To that end, Kendall prefers to talk about turning points during his company’s evolution since he and 11 real estate friends founded it in 1976. Ironically, the brokerage grew fastest after a period of retrenchment, when Kendall and other managers bailed out of projects that were profitable but lacked focus on the relationships with customers that had been built over the years.
One watershed year was 1992, when The Group got out of the real estate development business.
“One of the things that we had to do as a company was to make a decision on what business we were really in,” Kendall said.
“At the time, everyone’s emphasis was on multiple profit centers dealing with all aspects of real estate — not just sales but development, construction, insurance, mortgage financing. But what I found was that it was really hard to sell somebody a home one day, then two weeks later show up at a neighborhood meeting to describe what our plans are for the field behind their house.”
Kendall said his company’s first ideal was shared ownership. Today, as through the firm’s history, all brokers and several staff employees are “equal owners” — each holding up to 4,500 shares in the company. Kendall says the idea was almost too revolutionary in the 1970s.
“In 1976, we were pretty much in the industrial era of real estate,” he said, referring to the top-down management style that most brokerages adhered to. “We were accused of being socialists. People didn’t understand the concept, or even the name. I remember a PR consultant we talked to who said, RNow, you’re not really going to keep that name, are you?'”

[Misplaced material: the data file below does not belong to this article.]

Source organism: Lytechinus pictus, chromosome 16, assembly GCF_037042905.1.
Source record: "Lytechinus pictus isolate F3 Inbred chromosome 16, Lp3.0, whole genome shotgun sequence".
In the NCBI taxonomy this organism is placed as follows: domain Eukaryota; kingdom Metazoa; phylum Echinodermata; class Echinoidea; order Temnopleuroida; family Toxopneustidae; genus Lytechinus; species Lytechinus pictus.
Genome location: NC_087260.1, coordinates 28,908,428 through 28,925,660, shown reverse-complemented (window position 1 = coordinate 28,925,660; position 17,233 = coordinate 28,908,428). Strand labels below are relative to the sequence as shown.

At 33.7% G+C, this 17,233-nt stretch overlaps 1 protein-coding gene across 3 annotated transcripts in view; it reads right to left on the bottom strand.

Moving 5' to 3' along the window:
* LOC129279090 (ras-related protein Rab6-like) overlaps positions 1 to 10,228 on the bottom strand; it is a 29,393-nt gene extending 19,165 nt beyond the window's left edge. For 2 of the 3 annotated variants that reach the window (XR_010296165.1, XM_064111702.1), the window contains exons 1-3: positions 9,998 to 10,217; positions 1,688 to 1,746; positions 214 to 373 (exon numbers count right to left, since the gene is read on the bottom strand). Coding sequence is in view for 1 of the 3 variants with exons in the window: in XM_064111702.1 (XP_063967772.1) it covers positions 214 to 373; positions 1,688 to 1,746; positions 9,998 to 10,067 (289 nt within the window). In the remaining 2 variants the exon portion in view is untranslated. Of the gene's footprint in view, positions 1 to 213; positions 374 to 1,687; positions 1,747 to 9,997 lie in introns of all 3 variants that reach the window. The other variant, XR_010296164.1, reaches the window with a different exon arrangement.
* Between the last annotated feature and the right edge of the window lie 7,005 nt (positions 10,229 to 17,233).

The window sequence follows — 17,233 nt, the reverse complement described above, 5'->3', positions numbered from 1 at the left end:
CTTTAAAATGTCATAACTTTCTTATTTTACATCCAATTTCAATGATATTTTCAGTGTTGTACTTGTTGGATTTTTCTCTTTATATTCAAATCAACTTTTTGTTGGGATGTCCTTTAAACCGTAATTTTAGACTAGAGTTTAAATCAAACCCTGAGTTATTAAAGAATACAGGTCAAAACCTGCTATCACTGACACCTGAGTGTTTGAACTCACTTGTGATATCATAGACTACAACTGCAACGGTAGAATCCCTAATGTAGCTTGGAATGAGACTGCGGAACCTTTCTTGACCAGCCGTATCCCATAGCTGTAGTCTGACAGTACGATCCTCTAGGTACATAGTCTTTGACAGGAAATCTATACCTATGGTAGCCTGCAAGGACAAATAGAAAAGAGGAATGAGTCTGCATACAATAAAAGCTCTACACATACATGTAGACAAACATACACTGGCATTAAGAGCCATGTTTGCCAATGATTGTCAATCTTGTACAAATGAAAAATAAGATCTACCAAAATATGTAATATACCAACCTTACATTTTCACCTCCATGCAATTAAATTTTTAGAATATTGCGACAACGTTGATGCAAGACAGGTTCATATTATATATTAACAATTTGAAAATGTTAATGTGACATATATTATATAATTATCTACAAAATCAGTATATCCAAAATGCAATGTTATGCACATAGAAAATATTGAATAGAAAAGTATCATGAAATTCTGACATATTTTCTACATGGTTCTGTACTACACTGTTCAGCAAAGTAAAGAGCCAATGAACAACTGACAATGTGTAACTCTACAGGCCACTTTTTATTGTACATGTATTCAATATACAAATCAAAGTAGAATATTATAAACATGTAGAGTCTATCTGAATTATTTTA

Harvey Nesbitt, now the “dean” of Group brokers, having joined the company in 1977, remembers the fits and starts that characterized the early days.
“It wasn’t always easy, and sometimes it was pretty rocky,” Nesbitt said. “Everybody wanted to manage. Everybody wanted to pick out the color of the stationery, and nobody wanted to sell real estate.”
Nesbitt directly credits Kendall for keeping the loosely run ship afloat long enough for it to catch the wind.
“A lot of other brokers would not have had the persistence and determination to make a noble project like this work,” he said. “The secret of how this thing works comes down to our fearless leader.”
Many of the long-time brokers at The Group have become millionaires under the ownership plan that Kendall and his partners devised. That’s why they stay, and why so many others want to join. With the completion of the new Harmony Road building, the company will hire nine new brokers, and requests for interviews are keeping Kendall’s and Daily’s phones ringing.
“We will have interviewed 100 brokers to come up with the nine that we will hire,” Daily said. “We work on becoming better at what we do every single day, and people with the same philosophy are the people that we attract: RAnything I can do, I can do better.'”
While so many real estate firms honor their brokers with sales awards, The Group has never had such a recognition program. Visitors to any of The Group’s offices won’t find a “sales person of the month sign on a parking place,” Daily said, adding that the contests defeat the principles that she and Kendall have tried to promote.